Are COVID-19 vaccines safe in cancer patients having immunotherapy?

Yes, Pfizer vaccine is safe.

A recent study published in the esteemed Lancet Oncology Journal shows that the vaccine is well tolerated in patients having immunotherapy.

Unlike cancer chemotherapy, immunotherapy works differently. It works by releasing the in-built brakes holding down the immune system thereby boosting the body’s immune system against cancer.

There has been some theoretical concerns whether this might lead to COVID vaccine causing more side effects.

Reassuringly, the Vaccine side effects were NO different from those seen in people not having immunotherapy. The Vaccine also did NOT increase the immunotherapy side effects.

Immunotherapy is increasingly used widely in treatment of cancer are often better tolerated than chemotherapy.

So the study is good news for tens of thousands of patients on immunotherapy and any cancer patient who has hesitated before, should seriously consider having the vaccine now

COVID infection could be very nasty in cancer patients and all evidence points to the benefits of vaccine far outweighing any risks from the Vaccine.

References

Short-term safety of the BNT162b2 mRNA COVID-19 vaccine in patients with cancer treated with immune checkpoint inhibitors
The Lancet Oncology. Published: April 1, 2021
Barliz Waissengrin et al. DOI:https://doi.org/10.1016/S1470-2045(21)00155-8

Disclaimer: Please note- This blog is NOT medical advice. This blog is NOT a expert medical opinion on various topics. This blog is purely for information only and do check the the sources where cited. Please DO consult your own doctor to discuss concerns and options relevant to you. The views expressed in this blog represent the author’s views held at the time of drafting the blog and may change overtime, particularly when new evidence comes to light. The blog is not previewed, commissioned or otherwise endorsed by any organisation the author is associated with. The authors views are not in way intended to be a substitute for professional advice.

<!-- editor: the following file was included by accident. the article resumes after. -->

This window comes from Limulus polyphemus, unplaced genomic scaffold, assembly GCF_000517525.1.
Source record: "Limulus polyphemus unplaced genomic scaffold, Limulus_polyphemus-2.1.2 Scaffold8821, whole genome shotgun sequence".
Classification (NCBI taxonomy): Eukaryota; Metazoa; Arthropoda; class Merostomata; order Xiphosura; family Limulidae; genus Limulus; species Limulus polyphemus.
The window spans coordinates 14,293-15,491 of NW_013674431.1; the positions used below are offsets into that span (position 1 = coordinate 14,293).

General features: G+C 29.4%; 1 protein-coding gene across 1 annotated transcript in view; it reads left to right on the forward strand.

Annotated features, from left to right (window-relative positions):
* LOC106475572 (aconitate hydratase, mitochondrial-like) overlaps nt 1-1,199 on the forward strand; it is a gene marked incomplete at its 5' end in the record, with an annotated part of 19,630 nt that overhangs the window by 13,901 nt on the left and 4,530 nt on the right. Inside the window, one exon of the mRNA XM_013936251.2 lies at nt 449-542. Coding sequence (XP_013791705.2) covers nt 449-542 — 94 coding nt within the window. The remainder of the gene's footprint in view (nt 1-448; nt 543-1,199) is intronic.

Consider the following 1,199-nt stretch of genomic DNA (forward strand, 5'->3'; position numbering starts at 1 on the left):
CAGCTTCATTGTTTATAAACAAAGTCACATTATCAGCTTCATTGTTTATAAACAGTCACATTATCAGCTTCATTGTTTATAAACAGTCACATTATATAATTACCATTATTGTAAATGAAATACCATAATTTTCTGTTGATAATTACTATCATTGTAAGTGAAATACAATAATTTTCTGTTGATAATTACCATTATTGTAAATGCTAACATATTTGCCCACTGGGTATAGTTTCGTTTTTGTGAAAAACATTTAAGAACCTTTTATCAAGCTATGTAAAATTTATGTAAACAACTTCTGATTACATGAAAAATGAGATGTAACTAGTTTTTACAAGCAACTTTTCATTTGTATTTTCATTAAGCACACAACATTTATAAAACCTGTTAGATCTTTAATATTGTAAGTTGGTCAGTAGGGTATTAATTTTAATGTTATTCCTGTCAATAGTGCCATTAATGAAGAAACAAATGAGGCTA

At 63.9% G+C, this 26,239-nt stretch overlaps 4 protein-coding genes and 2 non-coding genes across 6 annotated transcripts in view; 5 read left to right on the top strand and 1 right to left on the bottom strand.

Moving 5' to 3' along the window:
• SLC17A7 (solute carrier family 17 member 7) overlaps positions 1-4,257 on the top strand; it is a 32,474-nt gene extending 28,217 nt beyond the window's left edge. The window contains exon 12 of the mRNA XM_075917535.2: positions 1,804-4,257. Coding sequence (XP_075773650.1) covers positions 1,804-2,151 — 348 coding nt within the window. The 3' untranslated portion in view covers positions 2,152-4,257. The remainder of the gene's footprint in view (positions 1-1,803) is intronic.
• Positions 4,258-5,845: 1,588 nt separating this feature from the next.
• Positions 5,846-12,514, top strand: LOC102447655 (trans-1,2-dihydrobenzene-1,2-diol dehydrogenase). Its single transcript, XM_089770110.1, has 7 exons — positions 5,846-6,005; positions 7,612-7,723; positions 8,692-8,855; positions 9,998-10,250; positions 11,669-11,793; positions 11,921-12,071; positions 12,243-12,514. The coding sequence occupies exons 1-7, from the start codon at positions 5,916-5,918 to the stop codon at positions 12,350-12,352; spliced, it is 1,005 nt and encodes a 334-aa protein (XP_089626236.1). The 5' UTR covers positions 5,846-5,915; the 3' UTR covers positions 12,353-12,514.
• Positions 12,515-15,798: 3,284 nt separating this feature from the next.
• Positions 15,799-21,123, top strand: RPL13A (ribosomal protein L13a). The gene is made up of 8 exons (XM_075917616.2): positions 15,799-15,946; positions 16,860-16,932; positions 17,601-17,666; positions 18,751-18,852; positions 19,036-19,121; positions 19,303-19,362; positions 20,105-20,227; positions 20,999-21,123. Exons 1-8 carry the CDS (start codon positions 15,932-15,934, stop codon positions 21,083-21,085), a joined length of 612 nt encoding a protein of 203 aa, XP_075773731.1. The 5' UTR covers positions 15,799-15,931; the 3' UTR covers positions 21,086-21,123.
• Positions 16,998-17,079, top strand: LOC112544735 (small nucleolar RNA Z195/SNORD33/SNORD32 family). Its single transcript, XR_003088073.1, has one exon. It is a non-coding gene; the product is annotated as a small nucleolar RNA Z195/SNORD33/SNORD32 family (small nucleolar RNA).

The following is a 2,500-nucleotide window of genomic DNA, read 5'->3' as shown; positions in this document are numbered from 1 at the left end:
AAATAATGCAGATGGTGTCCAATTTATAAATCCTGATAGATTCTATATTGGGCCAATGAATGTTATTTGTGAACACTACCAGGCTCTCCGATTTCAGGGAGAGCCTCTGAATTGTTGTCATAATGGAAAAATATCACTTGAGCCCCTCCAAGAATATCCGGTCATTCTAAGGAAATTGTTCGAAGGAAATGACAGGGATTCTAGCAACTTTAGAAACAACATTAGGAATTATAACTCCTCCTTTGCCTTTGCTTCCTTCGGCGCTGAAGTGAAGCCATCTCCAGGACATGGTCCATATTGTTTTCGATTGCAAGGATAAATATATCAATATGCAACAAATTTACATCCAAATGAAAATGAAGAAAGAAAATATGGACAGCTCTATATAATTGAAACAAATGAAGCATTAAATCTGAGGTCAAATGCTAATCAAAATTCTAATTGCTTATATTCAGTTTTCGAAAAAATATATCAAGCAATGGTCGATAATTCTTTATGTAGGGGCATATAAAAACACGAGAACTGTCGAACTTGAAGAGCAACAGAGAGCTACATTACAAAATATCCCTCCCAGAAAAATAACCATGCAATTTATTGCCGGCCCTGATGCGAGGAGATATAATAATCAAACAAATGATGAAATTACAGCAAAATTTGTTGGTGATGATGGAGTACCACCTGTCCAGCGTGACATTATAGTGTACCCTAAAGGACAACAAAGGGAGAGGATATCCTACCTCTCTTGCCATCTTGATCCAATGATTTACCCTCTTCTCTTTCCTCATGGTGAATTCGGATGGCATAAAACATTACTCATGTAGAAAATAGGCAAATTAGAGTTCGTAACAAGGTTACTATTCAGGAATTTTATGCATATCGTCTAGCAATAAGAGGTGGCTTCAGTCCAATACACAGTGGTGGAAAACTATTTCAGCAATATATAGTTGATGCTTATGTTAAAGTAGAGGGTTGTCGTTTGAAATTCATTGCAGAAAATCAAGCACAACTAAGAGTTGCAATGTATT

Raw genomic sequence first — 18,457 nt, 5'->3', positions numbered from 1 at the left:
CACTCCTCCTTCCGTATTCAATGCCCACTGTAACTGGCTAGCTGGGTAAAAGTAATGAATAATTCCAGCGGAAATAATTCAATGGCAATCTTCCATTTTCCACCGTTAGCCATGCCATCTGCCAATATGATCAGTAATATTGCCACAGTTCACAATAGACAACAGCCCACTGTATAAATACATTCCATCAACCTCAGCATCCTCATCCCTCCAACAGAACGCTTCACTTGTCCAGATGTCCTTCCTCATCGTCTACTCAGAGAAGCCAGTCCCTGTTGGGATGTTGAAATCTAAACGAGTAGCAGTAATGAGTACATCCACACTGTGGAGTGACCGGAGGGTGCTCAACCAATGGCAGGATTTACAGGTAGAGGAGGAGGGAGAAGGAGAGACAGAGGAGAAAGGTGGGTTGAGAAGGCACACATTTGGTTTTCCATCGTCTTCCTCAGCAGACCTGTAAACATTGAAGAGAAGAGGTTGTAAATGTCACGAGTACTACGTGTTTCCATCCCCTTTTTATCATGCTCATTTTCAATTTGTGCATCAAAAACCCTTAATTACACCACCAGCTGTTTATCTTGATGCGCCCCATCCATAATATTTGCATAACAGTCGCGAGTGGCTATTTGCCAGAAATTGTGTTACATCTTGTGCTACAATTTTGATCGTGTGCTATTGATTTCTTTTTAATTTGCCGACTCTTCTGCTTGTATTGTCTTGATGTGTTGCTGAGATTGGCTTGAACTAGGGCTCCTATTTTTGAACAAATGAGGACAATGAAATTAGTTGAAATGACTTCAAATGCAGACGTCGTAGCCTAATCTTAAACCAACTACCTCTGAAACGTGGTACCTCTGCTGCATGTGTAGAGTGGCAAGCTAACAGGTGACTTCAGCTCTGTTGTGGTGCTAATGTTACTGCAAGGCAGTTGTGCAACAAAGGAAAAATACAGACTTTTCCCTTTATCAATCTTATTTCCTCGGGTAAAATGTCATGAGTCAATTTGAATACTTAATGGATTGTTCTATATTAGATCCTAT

Is the COVID-19 Coronavirus vaccine safe for use in patients having chemotherapy and immunotherapy?

Yes, the available indirect evidence indicates that the anticipated benefits overweigh the potential risks.

Cancer patients, particularly those on chemotherapy have compromised immune systems and hence more vulnerable to COVID-19 Coronavirus complications.

The guidelines indicate that anticipated benefits of vaccine are greater than unknown risks from the Coronavirus vaccines.

The Vaccine trials deliberately included lot of healthy people. Very few people with cancer, particularly cancer patients on active treatment, were included in the COVID-19 trials. So there is not much direct evidence regarding efficacy and safety of Vaccines in cancer patients. But indirect evidence significantly favours Coronavirus vaccination in cancer patients.

Flu vaccines are regularly used in cancer patients without any major side effects specific to cancer patients. No increase in incidence or severity of drug side effects were seen in immunotherapy patients having flu vaccines.

On balance, Vaccination is most likely to be of utmost benefit for most advanced cancer patients on active treatment.

References:

ESMO STATEMENTS FOR VACCINATION AGAINST COVID-19 IN PATIENTS WITH CANCER.

Guidance: COVID-19: the green book, chapter 14a
Coronavirus (COVID-19) vaccination information
for public health professionals. (UK),

Cochrane: Influenza (flu) vaccination for preventing influenza in adults with cancer

Safety of Inactivated Influenza Vaccine in Cancer Patients Receiving Immune Checkpoint Inhibitors
Curtis R Chong et al. Clin Infect Dis. 2020.

ESMO: CANCER PATIENT MANAGEMENT DURING THE COVID-19 PANDEMIC.

Kuderer NM Choueiri TK Shah DP et al.
Clinical impact of COVID-19 on patients with cancer (CCC19): a cohort study. Lancet. 2020; 395: 1907-1918

Disclaimer: Please note- This blog is NOT medical advice. This blog is purely for information only and do check the the sources where cited. Please consult your own doctor to discuss concerns and options relevant to you.
The views expressed in this blog represent the author’s views held at the time of drafting the blog and is likely to change overtime, particularly when new evidence comes to light. The blog is not necessarily endorsed by any organisation the author is associated with and views are not substitute for professional advice.